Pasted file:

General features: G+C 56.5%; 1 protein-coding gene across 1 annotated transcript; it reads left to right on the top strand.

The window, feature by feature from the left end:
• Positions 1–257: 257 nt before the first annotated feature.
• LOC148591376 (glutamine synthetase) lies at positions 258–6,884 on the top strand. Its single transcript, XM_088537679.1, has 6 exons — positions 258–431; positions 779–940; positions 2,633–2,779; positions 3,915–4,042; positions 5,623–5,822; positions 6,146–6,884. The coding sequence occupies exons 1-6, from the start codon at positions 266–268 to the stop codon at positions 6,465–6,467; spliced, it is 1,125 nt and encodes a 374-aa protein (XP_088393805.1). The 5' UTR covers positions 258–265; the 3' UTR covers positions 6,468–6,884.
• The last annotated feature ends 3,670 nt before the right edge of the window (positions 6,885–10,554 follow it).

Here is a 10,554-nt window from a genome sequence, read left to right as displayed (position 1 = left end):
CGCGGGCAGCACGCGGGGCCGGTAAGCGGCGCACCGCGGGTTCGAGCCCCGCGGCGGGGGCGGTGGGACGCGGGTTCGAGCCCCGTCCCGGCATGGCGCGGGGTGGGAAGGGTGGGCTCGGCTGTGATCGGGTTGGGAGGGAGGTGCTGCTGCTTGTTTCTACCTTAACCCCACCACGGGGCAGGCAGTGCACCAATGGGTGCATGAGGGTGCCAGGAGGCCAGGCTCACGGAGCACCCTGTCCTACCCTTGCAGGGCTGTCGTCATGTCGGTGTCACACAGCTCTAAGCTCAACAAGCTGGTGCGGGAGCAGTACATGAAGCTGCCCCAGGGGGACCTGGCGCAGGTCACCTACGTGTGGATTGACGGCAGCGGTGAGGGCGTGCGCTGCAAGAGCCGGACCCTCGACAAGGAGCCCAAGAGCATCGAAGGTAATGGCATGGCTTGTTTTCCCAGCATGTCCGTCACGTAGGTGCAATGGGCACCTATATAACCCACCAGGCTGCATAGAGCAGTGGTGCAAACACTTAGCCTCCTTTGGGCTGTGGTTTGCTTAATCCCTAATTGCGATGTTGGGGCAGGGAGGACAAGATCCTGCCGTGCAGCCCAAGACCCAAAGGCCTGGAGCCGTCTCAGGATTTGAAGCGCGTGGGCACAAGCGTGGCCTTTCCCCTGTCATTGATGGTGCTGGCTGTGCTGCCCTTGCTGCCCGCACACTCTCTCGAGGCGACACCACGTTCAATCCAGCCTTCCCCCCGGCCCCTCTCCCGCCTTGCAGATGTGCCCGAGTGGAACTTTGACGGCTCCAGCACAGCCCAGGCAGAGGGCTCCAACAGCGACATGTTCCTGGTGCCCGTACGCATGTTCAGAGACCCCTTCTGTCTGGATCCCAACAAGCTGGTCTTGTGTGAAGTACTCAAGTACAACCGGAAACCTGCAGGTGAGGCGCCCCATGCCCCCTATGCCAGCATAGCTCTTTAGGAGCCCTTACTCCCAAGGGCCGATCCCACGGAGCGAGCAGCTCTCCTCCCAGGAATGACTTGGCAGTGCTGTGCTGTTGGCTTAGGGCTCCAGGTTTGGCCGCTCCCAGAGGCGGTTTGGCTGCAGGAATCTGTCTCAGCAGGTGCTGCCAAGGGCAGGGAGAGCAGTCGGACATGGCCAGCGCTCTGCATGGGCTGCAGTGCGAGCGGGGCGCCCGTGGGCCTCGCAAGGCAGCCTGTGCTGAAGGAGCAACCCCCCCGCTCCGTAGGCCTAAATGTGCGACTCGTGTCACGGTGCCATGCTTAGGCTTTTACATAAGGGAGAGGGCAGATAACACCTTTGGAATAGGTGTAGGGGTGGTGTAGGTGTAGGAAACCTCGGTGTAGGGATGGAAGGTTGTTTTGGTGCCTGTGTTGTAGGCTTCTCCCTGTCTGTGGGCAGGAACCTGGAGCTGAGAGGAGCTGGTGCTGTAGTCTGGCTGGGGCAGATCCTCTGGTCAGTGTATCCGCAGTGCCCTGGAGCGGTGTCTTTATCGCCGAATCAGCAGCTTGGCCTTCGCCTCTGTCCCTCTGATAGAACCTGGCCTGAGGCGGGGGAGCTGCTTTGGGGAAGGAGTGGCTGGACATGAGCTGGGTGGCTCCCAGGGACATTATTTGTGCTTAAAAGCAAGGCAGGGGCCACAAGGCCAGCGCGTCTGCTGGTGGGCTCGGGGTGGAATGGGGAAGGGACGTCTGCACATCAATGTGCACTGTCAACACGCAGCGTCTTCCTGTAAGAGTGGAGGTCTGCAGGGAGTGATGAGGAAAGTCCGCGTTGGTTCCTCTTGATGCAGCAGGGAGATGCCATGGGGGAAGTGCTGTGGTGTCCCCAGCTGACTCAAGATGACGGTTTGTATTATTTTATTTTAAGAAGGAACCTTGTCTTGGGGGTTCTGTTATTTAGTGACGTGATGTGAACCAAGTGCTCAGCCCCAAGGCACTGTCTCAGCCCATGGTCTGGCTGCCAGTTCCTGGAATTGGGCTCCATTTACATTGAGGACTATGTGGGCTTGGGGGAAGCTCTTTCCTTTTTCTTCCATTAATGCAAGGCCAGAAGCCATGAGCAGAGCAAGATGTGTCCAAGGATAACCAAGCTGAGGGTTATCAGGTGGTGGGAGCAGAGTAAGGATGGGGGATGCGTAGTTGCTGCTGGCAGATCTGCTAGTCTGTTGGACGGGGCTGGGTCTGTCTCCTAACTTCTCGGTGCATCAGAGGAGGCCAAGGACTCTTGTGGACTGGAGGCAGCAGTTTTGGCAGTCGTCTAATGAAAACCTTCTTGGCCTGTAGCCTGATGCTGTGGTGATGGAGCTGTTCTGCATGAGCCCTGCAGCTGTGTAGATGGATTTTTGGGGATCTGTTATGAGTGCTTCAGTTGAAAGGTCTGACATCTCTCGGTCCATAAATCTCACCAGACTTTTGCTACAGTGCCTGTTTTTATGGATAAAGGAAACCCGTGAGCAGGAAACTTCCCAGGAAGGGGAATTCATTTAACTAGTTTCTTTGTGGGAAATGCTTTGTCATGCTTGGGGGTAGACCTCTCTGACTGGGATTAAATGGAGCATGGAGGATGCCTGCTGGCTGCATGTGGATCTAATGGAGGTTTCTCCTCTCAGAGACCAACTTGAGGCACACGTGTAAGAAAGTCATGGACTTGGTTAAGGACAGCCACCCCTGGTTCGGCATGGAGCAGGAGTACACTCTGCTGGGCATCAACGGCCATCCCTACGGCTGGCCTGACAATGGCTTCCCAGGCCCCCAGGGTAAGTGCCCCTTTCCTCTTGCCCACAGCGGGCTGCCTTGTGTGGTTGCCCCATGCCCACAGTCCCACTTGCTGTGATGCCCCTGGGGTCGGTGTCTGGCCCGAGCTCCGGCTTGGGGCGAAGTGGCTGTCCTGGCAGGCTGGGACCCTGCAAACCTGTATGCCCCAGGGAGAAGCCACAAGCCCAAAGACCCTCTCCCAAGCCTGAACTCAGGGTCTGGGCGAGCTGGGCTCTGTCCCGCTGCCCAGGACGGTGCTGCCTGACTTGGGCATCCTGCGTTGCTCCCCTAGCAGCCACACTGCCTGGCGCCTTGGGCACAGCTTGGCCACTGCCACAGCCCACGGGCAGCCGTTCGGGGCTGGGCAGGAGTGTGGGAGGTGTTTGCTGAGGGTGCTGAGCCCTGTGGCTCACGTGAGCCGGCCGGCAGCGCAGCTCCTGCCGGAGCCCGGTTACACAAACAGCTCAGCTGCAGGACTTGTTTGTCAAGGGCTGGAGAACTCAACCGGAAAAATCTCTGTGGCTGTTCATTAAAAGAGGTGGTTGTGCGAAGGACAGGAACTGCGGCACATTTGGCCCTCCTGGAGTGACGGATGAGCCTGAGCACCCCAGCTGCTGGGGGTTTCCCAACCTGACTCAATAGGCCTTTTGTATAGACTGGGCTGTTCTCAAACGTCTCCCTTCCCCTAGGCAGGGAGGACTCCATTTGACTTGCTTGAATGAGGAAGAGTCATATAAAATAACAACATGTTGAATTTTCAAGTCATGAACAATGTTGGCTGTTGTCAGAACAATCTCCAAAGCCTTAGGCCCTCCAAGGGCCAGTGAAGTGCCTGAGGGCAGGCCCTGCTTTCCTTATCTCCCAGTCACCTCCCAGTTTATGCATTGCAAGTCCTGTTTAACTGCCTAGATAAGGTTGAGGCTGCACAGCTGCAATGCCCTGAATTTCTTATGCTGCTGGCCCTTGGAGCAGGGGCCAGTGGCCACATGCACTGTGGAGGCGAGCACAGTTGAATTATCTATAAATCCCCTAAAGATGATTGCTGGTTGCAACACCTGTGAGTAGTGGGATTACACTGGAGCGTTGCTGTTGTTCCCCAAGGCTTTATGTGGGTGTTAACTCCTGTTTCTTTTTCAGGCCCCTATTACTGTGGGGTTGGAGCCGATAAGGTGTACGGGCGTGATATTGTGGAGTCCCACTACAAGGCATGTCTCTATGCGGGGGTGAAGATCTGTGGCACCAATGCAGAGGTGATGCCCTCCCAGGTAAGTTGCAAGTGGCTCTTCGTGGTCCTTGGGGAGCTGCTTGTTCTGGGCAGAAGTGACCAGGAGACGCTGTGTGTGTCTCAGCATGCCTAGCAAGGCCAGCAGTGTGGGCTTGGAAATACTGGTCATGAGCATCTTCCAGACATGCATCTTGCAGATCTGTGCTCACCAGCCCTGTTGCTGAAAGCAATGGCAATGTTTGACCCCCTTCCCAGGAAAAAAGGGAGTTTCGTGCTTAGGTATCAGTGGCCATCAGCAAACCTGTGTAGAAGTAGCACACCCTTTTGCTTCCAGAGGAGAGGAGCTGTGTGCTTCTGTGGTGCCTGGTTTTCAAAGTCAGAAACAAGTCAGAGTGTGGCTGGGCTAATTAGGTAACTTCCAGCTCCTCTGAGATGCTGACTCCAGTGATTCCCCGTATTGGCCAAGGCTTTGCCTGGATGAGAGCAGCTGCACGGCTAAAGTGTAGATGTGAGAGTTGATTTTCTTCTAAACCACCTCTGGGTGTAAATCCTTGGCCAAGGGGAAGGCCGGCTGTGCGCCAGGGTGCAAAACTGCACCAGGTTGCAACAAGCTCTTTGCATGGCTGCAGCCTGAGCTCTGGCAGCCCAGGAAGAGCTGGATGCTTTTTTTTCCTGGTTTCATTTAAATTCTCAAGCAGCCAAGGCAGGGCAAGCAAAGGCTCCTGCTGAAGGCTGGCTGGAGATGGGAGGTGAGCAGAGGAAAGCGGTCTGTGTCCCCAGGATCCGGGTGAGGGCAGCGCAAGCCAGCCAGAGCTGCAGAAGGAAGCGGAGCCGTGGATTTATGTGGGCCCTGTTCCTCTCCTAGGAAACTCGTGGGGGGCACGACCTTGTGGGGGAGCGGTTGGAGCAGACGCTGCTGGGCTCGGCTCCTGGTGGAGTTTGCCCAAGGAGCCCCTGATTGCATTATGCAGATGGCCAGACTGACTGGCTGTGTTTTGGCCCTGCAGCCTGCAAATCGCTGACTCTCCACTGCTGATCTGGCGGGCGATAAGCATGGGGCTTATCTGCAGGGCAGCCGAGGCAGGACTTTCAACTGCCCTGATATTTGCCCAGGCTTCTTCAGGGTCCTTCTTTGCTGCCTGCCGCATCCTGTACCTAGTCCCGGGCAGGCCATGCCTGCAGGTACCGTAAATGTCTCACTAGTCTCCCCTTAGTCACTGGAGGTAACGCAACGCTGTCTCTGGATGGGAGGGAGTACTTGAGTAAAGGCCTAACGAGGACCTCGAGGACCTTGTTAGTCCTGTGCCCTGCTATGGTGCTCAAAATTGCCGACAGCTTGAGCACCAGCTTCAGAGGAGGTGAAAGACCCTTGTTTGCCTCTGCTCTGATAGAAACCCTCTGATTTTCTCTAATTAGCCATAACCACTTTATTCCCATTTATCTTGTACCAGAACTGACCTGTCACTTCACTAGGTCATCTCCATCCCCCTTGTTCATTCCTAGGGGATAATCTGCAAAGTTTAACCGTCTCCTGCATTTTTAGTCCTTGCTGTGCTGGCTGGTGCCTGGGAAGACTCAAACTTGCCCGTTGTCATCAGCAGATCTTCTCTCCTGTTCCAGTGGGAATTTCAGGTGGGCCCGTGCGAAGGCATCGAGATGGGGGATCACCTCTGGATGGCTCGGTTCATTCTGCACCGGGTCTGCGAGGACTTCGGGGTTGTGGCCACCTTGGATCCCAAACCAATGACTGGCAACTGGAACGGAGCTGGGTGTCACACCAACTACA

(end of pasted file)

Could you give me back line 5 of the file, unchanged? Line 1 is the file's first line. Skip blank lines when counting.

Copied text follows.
• The last annotated feature ends 3,670 nt before the right edge of the window (positions 6,885–10,554 follow it).